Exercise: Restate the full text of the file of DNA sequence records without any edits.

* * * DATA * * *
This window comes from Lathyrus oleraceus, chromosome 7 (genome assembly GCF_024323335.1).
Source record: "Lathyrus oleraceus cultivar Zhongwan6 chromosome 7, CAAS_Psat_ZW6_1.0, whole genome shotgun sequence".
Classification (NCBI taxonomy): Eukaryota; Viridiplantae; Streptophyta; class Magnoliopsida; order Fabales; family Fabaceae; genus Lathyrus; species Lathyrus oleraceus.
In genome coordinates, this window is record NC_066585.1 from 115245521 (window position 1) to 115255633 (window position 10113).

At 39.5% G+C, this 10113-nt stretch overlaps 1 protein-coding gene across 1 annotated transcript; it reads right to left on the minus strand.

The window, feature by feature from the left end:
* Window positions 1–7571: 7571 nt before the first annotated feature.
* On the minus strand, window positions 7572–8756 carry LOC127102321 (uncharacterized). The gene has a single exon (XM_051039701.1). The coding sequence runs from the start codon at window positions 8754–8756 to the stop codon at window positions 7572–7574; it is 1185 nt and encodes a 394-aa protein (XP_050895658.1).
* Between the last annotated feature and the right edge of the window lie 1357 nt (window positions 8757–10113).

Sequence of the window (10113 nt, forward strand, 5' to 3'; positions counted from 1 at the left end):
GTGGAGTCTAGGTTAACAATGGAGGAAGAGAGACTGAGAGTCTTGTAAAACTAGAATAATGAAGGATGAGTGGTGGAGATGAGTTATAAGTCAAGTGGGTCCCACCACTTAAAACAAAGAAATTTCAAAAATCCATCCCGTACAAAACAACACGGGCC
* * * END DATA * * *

This window comes from Lathyrus oleraceus, chromosome 7 (genome assembly GCF_024323335.1).
Source record: "Lathyrus oleraceus cultivar Zhongwan6 chromosome 7, CAAS_Psat_ZW6_1.0, whole genome shotgun sequence".
Classification (NCBI taxonomy): Eukaryota; Viridiplantae; Streptophyta; class Magnoliopsida; order Fabales; family Fabaceae; genus Lathyrus; species Lathyrus oleraceus.
In genome coordinates, this window is record NC_066585.1 from 115245521 (window position 1) to 115255633 (window position 10113).

At 39.5% G+C, this 10113-nt stretch overlaps 1 protein-coding gene across 1 annotated transcript; it reads right to left on the minus strand.

The window, feature by feature from the left end:
* Window positions 1–7571: 7571 nt before the first annotated feature.
* On the minus strand, window positions 7572–8756 carry LOC127102321 (uncharacterized). The gene has a single exon (XM_051039701.1). The coding sequence runs from the start codon at window positions 8754–8756 to the stop codon at window positions 7572–7574; it is 1185 nt and encodes a 394-aa protein (XP_050895658.1).
* Between the last annotated feature and the right edge of the window lie 1357 nt (window positions 8757–10113).

Sequence of the window (10113 nt, forward strand, 5' to 3'; positions counted from 1 at the left end):
GTGGAGTCTAGGTTAACAATGGAGGAAGAGAGACTGAGAGTCTTGTAAAACTAGAATAATGAAGGATGAGTGGTGGAGATGAGTTATAAGTCAAGTGGGTCCCACCACTTAAAACAAAGAAATTTCAAAAATCCATCCCGTACAAAACAACACGGGCC